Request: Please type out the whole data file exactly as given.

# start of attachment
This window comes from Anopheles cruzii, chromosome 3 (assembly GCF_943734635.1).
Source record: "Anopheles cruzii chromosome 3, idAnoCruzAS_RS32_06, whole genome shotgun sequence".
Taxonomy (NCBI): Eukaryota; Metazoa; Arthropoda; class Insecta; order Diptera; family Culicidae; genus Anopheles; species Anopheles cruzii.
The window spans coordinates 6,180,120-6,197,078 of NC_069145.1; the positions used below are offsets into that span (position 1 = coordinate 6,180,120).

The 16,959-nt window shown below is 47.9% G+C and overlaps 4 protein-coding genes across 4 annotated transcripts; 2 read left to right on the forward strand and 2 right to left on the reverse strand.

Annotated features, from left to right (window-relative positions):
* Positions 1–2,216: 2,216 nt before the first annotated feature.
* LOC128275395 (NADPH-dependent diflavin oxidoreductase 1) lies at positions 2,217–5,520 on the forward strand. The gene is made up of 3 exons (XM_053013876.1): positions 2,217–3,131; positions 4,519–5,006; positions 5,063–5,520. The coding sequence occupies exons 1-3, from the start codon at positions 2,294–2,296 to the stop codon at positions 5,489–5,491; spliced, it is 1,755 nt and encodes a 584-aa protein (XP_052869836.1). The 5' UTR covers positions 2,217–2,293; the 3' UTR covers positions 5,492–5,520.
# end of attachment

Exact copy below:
This window comes from Anopheles cruzii, chromosome 3 (assembly GCF_943734635.1).
Source record: "Anopheles cruzii chromosome 3, idAnoCruzAS_RS32_06, whole genome shotgun sequence".
Taxonomy (NCBI): Eukaryota; Metazoa; Arthropoda; class Insecta; order Diptera; family Culicidae; genus Anopheles; species Anopheles cruzii.
The window spans coordinates 6,180,120-6,197,078 of NC_069145.1; the positions used below are offsets into that span (position 1 = coordinate 6,180,120).

The 16,959-nt window shown below is 47.9% G+C and overlaps 4 protein-coding genes across 4 annotated transcripts; 2 read left to right on the forward strand and 2 right to left on the reverse strand.

Annotated features, from left to right (window-relative positions):
* Positions 1–2,216: 2,216 nt before the first annotated feature.
* LOC128275395 (NADPH-dependent diflavin oxidoreductase 1) lies at positions 2,217–5,520 on the forward strand. The gene is made up of 3 exons (XM_053013876.1): positions 2,217–3,131; positions 4,519–5,006; positions 5,063–5,520. The coding sequence occupies exons 1-3, from the start codon at positions 2,294–2,296 to the stop codon at positions 5,489–5,491; spliced, it is 1,755 nt and encodes a 584-aa protein (XP_052869836.1). The 5' UTR covers positions 2,217–2,293; the 3' UTR covers positions 5,492–5,520.